What lifts Dallas to the No. 14 spot? These are some of the factors cited by Best Cities:

  • Location of more than 10,000 corporate headquarters
  • Strong showing (No. 2) in the airport connectivity category
  • Kudos for the soon-to-be-expanded Kay Bailey Hutchinson Convention Center Dallas
  • Home of the country’s sixth largest LGBTQ+ community
  • Presence of the 28-block, 68-acre Dallas Arts District

Austin comes in at No. 15, one notch behind Dallas.

Best Cities praises Austin as “a place that’s incredibly livable. Talk to any entrepreneur leaving Silicon Valley or Seattle and chances are they’ve considered Austin.”

The website points to a number of Austin’s assets, such as:

  • Growing presence of Fortune 500 headquarters
  • Comparatively low unemployment rate
  • Location of the University of Texas’ flagship campus
  • Status as the Live Music Capital of the World
  • Home of the annual SXSW gathering

Two other Texas cities make the Best Cities list: No. 34 San Antonio and No. 94 McAllen.

Best Cities bases its list of the best U.S. cities on Resonance Consultancy’s combination of statistical performance plus qualitative evaluations by locals and visitors. Those figures are grouped into six main categories. This year’s ranking features 100 U.S. cities. To come up with the ranking, Resonance Consultancy assessed all U.S. metro areas with at least 500,000 residents.

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This article originally ran on CultureMap.

How a Houston med device startup pivoted to impact global health and diagnostics

HOUSTON INNOVATORS PODCAST EPISODE 153

In the span of a couple years, a Houston startup went from innovating a way for patients with degenerative eye diseases to see better to creating a portable and affordable breath-based diagnostics tool worthy of a prestigious grant from the Bill and Melinda Gates foundation.

Steradian Technologies, founded in 2018, set out to create human super-sight via proprietary optics. In early 2020, the company was getting ready to start testing the device and fundraising. Then, the pandemic hit, knocking the company completely off course.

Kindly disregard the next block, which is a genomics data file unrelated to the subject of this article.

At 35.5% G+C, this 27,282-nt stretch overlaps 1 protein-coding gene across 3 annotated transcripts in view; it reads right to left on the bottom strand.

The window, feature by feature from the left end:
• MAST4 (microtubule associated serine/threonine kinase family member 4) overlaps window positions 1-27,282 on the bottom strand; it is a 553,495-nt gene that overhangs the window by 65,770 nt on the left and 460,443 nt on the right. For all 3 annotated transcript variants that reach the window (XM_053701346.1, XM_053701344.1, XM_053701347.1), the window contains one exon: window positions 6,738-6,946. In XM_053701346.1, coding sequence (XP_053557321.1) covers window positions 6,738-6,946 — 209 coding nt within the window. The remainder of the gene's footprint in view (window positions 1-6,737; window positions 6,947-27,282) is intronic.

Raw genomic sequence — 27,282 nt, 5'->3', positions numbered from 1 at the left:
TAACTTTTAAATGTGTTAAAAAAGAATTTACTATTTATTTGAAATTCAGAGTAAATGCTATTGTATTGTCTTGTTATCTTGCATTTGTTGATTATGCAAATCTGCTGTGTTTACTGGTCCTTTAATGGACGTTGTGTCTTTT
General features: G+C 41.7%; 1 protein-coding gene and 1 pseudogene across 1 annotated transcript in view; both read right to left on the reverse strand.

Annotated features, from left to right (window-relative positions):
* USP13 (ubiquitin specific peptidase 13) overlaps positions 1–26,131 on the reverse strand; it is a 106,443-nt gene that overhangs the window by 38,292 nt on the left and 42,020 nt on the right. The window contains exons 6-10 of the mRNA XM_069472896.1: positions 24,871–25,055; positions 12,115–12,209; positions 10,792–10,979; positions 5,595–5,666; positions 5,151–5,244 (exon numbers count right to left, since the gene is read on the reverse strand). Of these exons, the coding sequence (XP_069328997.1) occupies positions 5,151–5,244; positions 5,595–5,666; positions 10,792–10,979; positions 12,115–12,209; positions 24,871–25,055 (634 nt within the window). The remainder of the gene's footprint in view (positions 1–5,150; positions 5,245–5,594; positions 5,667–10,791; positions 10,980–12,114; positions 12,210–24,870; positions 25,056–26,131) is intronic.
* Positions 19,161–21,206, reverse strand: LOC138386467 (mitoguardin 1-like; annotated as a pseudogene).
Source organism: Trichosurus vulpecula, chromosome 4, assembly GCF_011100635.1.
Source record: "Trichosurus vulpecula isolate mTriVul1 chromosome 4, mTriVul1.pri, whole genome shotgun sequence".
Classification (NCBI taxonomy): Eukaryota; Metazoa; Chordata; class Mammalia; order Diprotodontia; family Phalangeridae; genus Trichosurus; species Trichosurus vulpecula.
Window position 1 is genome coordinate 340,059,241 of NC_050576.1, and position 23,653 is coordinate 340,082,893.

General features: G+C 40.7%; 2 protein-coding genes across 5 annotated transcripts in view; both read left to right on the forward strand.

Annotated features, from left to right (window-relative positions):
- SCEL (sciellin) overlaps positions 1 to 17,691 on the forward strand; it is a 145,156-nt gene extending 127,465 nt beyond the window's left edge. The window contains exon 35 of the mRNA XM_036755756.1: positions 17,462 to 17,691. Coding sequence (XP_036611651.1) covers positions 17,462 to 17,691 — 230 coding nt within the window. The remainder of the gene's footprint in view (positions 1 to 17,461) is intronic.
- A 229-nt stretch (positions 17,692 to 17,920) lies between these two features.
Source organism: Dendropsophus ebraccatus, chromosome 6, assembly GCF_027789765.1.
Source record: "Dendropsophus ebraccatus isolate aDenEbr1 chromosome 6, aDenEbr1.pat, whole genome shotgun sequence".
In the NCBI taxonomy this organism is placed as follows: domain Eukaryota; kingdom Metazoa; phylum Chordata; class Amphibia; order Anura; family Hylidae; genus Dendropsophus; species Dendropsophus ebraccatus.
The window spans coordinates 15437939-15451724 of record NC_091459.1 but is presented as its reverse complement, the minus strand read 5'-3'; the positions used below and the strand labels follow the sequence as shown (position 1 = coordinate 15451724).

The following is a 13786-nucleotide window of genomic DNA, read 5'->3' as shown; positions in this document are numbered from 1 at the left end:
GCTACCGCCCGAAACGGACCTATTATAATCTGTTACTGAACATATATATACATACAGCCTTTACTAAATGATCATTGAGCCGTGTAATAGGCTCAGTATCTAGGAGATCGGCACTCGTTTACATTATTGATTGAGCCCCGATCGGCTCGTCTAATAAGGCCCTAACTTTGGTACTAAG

Co-founder and CEO of the company, Asma Mirza, says on this week's Houston Innovators Podcast that the Steradian co-founders discussed how their optic technology could detect diseases. Something just clicked, and the RUMI device was born.

"We are from Houston, Texas, which is one of the most diverse and accessible cities in the country, and we were having trouble with basic diagnostic accessibility. It was taking too long, it was complicated, and people were getting sick and didn't know if they were positive or negative," Mirza says on the show. "That's when we pivoted the company and decided we were going to pivot the company and use optics to detect diseases in breath."

Fast forward two years and the company has been recognized by the Bill and Melinda Gates Foundation with a grant to sport the development of the tool — which costs about the same price as a latte to make. The impact for global health is huge, Mirza says, allowing for people to test their breath for diseases from their own homes in the same time it takes to take your temperature.

"You blow into a cartrige and we're able to take the air from your breath into a liquid sample," Mirza says, explaining how the device uses photons to produce quick results. "It's wild that we still don't have something like that yet."

She shares more details about the grant and the future applications for the technology — as well as the role Houston and local organizations have had on the company — on the podcast. Listen to the interview below — or wherever you stream your podcasts — and subscribe for weekly episodes.